The story dominating the British news this evening is the revelation that staff at one of the leading mobile phone company’s sold the personal details of thousands of customers for “substantial sums”.
Information Commissioner Christopher Graham refused to name the company concerned as it could prejudice a future prosecution, but told the media that the names, addresses, telephone numbers and information about customers’ contracts was stolen and sold on to other competitors.
You can imagine just how attractive it would be for one mobile phone company to know when another phone operator’s customers were approaching contract renewal.
Newshounds, ever keen to find out who might have been at the heart of the incident, approached Orange, Vodafone, 3, O2 and Virgin – all of whom said they were not being investigated. This left remaining operator T-Mobile in the uncomfortable position of confirming its involvement.
BBC News reports that a T-Mobile spokesman confirmed that it was their customers whose data had been sold to rival phone firms and that the information had been sold without their knowledge.
One of the central problems here is that many companies are not doing enough to secure the data they hold about every one of us. The cheapness and availability of devices like USB thumb drives has just made it easier than ever before to scoop up large databases and waltz out of the office without any suspecting a thing.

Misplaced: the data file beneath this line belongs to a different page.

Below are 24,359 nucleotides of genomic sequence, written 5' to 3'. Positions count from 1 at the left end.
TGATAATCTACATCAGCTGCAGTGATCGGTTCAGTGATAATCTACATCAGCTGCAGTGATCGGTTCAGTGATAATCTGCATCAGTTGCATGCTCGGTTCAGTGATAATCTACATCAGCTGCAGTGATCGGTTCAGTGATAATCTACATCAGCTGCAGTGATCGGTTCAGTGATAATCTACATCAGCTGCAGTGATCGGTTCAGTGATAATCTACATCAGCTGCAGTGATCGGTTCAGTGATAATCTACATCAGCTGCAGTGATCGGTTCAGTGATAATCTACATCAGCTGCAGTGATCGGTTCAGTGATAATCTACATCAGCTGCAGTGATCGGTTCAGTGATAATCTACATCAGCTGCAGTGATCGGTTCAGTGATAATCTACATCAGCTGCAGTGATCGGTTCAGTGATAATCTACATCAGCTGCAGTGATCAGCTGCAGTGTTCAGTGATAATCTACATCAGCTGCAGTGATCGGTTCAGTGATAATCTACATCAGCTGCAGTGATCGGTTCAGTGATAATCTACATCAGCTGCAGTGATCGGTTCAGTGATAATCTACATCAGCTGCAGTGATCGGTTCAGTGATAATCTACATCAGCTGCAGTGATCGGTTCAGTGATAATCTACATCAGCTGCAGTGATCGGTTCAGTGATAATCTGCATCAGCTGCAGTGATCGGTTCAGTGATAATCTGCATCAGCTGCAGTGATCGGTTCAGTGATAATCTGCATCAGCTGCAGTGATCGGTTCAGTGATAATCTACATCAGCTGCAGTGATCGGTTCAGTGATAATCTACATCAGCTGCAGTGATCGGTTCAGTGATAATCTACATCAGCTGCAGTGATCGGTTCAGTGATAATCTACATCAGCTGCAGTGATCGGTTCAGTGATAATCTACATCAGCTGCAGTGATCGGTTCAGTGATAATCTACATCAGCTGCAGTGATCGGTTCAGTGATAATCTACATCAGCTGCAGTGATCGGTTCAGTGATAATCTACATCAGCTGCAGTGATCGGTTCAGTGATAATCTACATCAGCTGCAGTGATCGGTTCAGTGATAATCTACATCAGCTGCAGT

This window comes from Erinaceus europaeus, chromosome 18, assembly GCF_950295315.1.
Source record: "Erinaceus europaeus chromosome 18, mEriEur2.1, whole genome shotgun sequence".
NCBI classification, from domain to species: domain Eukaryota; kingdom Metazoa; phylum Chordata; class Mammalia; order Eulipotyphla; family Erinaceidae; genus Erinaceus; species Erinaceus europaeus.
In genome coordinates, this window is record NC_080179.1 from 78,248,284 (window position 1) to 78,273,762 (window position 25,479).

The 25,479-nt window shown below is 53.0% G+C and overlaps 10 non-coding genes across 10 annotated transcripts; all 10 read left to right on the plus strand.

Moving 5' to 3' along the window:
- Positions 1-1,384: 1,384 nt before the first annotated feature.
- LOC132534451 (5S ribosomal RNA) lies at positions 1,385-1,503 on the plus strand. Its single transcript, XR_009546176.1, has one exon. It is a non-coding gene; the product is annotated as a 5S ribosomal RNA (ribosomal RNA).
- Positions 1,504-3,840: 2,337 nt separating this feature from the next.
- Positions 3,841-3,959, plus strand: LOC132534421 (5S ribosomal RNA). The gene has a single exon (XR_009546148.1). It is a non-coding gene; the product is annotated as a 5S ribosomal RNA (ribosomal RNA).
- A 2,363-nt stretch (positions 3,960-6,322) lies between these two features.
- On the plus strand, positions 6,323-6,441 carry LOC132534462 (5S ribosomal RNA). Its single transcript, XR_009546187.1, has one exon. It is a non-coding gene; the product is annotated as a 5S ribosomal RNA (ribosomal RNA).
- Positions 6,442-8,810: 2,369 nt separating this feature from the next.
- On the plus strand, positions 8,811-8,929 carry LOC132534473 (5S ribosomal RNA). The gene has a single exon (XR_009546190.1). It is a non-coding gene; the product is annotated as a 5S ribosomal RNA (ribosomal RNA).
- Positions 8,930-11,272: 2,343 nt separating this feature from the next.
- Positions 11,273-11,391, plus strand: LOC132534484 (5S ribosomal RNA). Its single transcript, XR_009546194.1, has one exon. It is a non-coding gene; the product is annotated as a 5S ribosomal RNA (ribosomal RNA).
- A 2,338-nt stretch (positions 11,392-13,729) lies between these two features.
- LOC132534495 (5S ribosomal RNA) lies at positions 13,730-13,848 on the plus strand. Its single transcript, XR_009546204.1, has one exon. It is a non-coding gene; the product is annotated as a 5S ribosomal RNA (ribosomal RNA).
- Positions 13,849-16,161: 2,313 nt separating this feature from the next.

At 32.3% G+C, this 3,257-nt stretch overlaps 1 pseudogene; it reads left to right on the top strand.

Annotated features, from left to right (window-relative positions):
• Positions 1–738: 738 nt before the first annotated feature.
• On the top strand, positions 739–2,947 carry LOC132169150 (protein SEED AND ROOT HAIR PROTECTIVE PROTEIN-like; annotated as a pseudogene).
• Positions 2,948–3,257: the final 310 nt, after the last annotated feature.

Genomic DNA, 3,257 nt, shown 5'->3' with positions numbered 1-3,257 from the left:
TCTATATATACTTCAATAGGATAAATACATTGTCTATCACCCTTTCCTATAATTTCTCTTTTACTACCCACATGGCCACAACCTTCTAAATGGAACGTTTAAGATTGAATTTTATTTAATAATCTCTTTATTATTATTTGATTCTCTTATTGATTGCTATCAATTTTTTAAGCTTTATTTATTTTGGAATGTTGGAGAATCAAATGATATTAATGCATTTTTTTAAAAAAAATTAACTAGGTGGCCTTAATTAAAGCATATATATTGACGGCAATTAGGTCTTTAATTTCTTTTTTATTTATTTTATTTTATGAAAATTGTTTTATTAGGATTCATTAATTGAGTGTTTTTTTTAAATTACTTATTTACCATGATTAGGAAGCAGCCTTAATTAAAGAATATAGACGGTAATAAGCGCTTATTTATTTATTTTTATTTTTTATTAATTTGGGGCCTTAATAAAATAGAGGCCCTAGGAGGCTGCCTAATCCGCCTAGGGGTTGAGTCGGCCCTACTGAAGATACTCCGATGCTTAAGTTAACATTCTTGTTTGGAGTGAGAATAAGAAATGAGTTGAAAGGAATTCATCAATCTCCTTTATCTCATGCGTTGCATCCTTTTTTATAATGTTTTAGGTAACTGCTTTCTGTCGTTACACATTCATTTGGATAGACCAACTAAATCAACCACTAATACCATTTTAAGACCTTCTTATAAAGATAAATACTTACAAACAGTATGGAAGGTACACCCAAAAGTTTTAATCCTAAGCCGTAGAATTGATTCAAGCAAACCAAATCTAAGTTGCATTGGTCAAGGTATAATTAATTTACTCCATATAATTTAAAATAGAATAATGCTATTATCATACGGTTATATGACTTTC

Technology does exist to help intercept and control the movement of personal data inside organisations – but many firms have still not taken even the most basic steps to halt it dead in its tracks.
I’m not saying that technology can help prevent any data leaks inside your company – after all, a bad guy in your call centre could write down customer details on paper and put them in his back pocket – but it’s only sensible today to take all the precautions you can, and reduce the risk.
Certainly the authorities seem interested in doing what they can to fight this growing problem. For instance, Christopher Graham of the Information Commissioner’s Office has questioned whether the current fines of £5,000 are really a sufficient deterrent for this kind of crime. In his opinion, the most serious offenders should face a spell in prison for deliberate data theft.
And I have to say that I agree with him – £5,000 is peanuts compared to the huge amount of money that can be earnt by stealing personal data from inside a large corporation.
One big question still remains, however. We know that it was T-Mobile who had the data stolen from them – but who was buying it?